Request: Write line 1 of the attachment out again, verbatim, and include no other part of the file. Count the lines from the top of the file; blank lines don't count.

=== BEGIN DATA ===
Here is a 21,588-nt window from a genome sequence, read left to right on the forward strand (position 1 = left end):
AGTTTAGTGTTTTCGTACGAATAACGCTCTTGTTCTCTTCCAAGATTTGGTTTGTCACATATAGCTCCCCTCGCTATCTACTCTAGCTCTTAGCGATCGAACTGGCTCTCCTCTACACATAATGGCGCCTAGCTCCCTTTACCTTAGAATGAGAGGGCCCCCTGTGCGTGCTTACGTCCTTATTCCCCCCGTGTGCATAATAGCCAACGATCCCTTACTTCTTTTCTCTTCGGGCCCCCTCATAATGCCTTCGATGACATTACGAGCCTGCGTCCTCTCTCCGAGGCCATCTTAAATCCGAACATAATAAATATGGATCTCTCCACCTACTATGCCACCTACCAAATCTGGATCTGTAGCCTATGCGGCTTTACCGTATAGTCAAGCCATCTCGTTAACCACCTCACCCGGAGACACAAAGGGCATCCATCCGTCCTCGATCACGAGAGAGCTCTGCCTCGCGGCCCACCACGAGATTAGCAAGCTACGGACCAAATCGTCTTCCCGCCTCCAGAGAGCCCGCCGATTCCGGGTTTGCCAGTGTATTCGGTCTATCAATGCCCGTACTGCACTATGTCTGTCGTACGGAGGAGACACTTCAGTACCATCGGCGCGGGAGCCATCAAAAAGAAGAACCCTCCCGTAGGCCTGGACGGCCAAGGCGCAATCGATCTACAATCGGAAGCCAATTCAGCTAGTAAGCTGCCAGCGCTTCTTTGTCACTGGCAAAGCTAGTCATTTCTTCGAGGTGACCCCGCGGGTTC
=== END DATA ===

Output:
Here is a 21,588-nt window from a genome sequence, read left to right on the forward strand (position 1 = left end):